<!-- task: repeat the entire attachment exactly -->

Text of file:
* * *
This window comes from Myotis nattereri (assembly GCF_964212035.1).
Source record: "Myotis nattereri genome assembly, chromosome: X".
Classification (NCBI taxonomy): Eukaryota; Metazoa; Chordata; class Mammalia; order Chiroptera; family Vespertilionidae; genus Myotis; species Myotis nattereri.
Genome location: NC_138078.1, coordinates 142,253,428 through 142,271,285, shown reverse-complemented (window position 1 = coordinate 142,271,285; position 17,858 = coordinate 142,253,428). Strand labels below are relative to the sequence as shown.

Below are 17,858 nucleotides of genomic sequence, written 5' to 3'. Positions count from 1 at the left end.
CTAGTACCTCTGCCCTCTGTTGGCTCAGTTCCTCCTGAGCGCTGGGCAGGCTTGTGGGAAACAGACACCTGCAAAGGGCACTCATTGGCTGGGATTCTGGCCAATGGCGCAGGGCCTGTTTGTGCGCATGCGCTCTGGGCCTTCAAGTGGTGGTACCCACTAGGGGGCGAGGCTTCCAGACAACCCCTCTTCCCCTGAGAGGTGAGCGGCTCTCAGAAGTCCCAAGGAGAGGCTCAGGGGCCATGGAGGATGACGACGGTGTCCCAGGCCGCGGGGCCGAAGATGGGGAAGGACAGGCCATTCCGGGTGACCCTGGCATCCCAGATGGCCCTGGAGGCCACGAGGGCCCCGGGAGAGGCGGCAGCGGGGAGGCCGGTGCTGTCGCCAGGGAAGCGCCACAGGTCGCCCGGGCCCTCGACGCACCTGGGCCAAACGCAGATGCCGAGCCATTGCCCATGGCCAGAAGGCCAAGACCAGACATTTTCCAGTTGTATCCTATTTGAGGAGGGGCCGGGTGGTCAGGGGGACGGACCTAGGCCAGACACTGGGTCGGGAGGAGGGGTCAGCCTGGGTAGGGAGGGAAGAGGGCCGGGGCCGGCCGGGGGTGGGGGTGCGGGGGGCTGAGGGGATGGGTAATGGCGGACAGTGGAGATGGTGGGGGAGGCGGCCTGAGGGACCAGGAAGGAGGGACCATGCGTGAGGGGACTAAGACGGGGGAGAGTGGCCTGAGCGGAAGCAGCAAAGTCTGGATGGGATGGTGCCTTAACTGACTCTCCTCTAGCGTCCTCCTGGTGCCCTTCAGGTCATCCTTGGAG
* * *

This window comes from Myotis nattereri (assembly GCF_964212035.1).
Source record: "Myotis nattereri genome assembly, chromosome: X".
Classification (NCBI taxonomy): Eukaryota; Metazoa; Chordata; class Mammalia; order Chiroptera; family Vespertilionidae; genus Myotis; species Myotis nattereri.
Genome location: NC_138078.1, coordinates 142,253,428 through 142,271,285, shown reverse-complemented (window position 1 = coordinate 142,271,285; position 17,858 = coordinate 142,253,428). Strand labels below are relative to the sequence as shown.

Below are 17,858 nucleotides of genomic sequence, written 5' to 3'. Positions count from 1 at the left end.
CTAGTACCTCTGCCCTCTGTTGGCTCAGTTCCTCCTGAGCGCTGGGCAGGCTTGTGGGAAACAGACACCTGCAAAGGGCACTCATTGGCTGGGATTCTGGCCAATGGCGCAGGGCCTGTTTGTGCGCATGCGCTCTGGGCCTTCAAGTGGTGGTACCCACTAGGGGGCGAGGCTTCCAGACAACCCCTCTTCCCCTGAGAGGTGAGCGGCTCTCAGAAGTCCCAAGGAGAGGCTCAGGGGCCATGGAGGATGACGACGGTGTCCCAGGCCGCGGGGCCGAAGATGGGGAAGGACAGGCCATTCCGGGTGACCCTGGCATCCCAGATGGCCCTGGAGGCCACGAGGGCCCCGGGAGAGGCGGCAGCGGGGAGGCCGGTGCTGTCGCCAGGGAAGCGCCACAGGTCGCCCGGGCCCTCGACGCACCTGGGCCAAACGCAGATGCCGAGCCATTGCCCATGGCCAGAAGGCCAAGACCAGACATTTTCCAGTTGTATCCTATTTGAGGAGGGGCCGGGTGGTCAGGGGGACGGACCTAGGCCAGACACTGGGTCGGGAGGAGGGGTCAGCCTGGGTAGGGAGGGAAGAGGGCCGGGGCCGGCCGGGGGTGGGGGTGCGGGGGGCTGAGGGGATGGGTAATGGCGGACAGTGGAGATGGTGGGGGAGGCGGCCTGAGGGACCAGGAAGGAGGGACCATGCGTGAGGGGACTAAGACGGGGGAGAGTGGCCTGAGCGGAAGCAGCAAAGTCTGGATGGGATGGTGCCTTAACTGACTCTCCTCTAGCGTCCTCCTGGTGCCCTTCAGGTCATCCTTGGAG